3 men arrested in alleged sex trafficking ring

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SALT LAKE CITY — Girls as young as 14 were coerced into performing sex acts for Utah men who patronized the back rooms of three Salt Lake area "massage" parlors in an criminal enterprise top law enforcement likened to the mob.

The arrest of four men — all undocumented immigrants — and the break-up of the sex ring is reflective of a rampant national problem that has not bypassed Utah, said Utah Chief Deputy Attorney General Kirk Torgensen.

"People in Utah need to know it is here," Torgensen said. "Unfortunately, this group had a group of men who were willing to patronize the business and make it successful. It's like any racketeering organization and no different than the mob."

Multiple law enforcement officers and agents on a local, state and federal level participating in the Attorney General's SECURE Strike Force hit three massage parlors this week and served a search warrant at a home in the Salt Lake Valley area. The parlors operated in Salt Lake City, Millcreek and South Salt Lake, Torgensen said.

Agents arrested Luis Daniel Arano-Hernandez, 29, Manuel Zapata-Sanchez, 42, David Ramirez-Jiminez, 24, and one man who has yet to be identified. They were each booked for investigation of exploiting prostitution and on an immigration hold. Arano-Hernandez was also booked for investigation of identity fraud and forgery.


Agents also detained 10 females, including minors, several of whom are undocumented aliens of undetermined identity.

Torgensen said that the task force had been gathering information about these criminal enterprises for about a year before the arrests were made.

Torgensen noted that while some of the females were mature women engaging in prostitution and well aware of the risks, others were young girls coerced into participating with the threat of deportation.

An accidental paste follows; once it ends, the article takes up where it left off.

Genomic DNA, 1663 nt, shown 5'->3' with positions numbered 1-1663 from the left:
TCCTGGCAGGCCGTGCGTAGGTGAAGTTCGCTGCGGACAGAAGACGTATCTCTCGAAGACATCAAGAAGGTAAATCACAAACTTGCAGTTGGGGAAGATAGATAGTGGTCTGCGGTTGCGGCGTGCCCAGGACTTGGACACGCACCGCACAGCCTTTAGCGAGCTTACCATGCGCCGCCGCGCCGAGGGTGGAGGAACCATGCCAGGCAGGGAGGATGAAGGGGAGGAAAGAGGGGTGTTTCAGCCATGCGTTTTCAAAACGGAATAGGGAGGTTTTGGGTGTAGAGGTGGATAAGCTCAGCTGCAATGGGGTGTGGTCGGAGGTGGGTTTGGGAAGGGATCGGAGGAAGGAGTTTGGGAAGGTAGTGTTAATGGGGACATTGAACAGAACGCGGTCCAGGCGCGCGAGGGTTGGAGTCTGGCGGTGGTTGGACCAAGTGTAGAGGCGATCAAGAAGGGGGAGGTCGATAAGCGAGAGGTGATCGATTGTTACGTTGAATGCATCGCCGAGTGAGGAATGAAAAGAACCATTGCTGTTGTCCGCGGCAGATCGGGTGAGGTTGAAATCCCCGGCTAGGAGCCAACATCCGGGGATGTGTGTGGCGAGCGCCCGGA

"These girls are victims of the men who paid them for sex, but also victims of the illegal aliens who exploited them in the sex trade," Torgensen said.

The sex trafficking strike force was re-established a couple of months ago and is planning on meeting monthly to ferret out additional illegal activity, Torgensen said, noting information will be pursued aggressively to stamp out such practices.

"People who come to our state, in this instance illegally, and set up a business based on a complete criminal model — if they are going to come here and do that, we are going to come after them and they will pay a hefty price," he said.

He added that the women's illegal immigration status was used as a point of coercion by those heading the enterprise.

"These folks heading up this criminal enterprise use that (status) and say, ‘look, if you don't do everything we tell you to do, we'll turn you over to immigration, you'll be deported,' " Torgensen said. "These young women are like everyone else; they're trying to earn a living for themselves and their family. And so, from that aspect, there's overt coercion involved."

What is really troubling, he emphasized, is that such a business can exist here.

"These men are willing to go out and are willing to engage in this activity," Torgensen said. "If there was not this willingness to do it, there would not be a market for it."

Omar Carbajal worked next door to one of the massage parlors and he said that most of the repeat clients were older, upper class men. He said the female employees wore short skirts and tight clothes, making him wonder what really went on behind the doors of the neighboring business.

"It's interesting that you really never know people, you just kind of know one side of them," Carbajal said.

Agents are currently withholding the names of patrons of the massage parlors pending further charges.

Carbajal said the women he saw didn't appear to be underage or unhappy and that the owners were friendly, good men to him.

Torgensen said deporting the accused men and women is not the appropriate punishment, in this case.

"This is not going to be a catch and release. They've committed serious crimes. They need to be prosecuted and convicted and do serious time here, I hope," Torgensen said.

Contributing: Sandra Yi and Roger Cary


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